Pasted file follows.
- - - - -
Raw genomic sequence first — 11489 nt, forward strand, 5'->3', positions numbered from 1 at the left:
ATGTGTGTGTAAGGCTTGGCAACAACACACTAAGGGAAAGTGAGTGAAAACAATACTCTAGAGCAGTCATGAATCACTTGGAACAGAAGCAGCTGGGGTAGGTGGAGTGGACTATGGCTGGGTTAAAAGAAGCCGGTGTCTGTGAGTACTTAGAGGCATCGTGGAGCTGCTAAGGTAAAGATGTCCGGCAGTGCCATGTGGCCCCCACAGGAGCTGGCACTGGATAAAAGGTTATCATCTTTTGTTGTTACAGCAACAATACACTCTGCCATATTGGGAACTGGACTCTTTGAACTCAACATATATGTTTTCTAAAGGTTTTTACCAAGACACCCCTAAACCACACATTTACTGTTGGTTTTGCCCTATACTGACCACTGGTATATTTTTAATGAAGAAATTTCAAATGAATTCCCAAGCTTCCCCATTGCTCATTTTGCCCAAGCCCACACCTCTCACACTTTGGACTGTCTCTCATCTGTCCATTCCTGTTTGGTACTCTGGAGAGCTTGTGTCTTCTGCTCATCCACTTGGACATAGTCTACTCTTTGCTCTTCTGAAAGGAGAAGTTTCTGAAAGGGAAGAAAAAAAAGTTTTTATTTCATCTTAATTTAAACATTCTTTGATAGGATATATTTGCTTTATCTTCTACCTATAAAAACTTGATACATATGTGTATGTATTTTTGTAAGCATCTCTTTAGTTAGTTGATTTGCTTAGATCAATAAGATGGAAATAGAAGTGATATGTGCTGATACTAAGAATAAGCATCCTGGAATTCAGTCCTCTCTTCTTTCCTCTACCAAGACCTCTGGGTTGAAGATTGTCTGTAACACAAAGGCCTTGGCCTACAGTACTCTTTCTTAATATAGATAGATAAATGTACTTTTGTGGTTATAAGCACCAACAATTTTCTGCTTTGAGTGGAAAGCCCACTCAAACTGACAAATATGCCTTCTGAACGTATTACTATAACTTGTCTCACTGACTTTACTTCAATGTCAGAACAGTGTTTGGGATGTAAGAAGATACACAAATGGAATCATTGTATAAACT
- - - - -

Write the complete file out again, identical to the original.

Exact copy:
Raw genomic sequence first — 11489 nt, forward strand, 5'->3', positions numbered from 1 at the left:
ATGTGTGTGTAAGGCTTGGCAACAACACACTAAGGGAAAGTGAGTGAAAACAATACTCTAGAGCAGTCATGAATCACTTGGAACAGAAGCAGCTGGGGTAGGTGGAGTGGACTATGGCTGGGTTAAAAGAAGCCGGTGTCTGTGAGTACTTAGAGGCATCGTGGAGCTGCTAAGGTAAAGATGTCCGGCAGTGCCATGTGGCCCCCACAGGAGCTGGCACTGGATAAAAGGTTATCATCTTTTGTTGTTACAGCAACAATACACTCTGCCATATTGGGAACTGGACTCTTTGAACTCAACATATATGTTTTCTAAAGGTTTTTACCAAGACACCCCTAAACCACACATTTACTGTTGGTTTTGCCCTATACTGACCACTGGTATATTTTTAATGAAGAAATTTCAAATGAATTCCCAAGCTTCCCCATTGCTCATTTTGCCCAAGCCCACACCTCTCACACTTTGGACTGTCTCTCATCTGTCCATTCCTGTTTGGTACTCTGGAGAGCTTGTGTCTTCTGCTCATCCACTTGGACATAGTCTACTCTTTGCTCTTCTGAAAGGAGAAGTTTCTGAAAGGGAAGAAAAAAAAGTTTTTATTTCATCTTAATTTAAACATTCTTTGATAGGATATATTTGCTTTATCTTCTACCTATAAAAACTTGATACATATGTGTATGTATTTTTGTAAGCATCTCTTTAGTTAGTTGATTTGCTTAGATCAATAAGATGGAAATAGAAGTGATATGTGCTGATACTAAGAATAAGCATCCTGGAATTCAGTCCTCTCTTCTTTCCTCTACCAAGACCTCTGGGTTGAAGATTGTCTGTAACACAAAGGCCTTGGCCTACAGTACTCTTTCTTAATATAGATAGATAAATGTACTTTTGTGGTTATAAGCACCAACAATTTTCTGCTTTGAGTGGAAAGCCCACTCAAACTGACAAATATGCCTTCTGAACGTATTACTATAACTTGTCTCACTGACTTTACTTCAATGTCAGAACAGTGTTTGGGATGTAAGAAGATACACAAATGGAATCATTGTATAAACT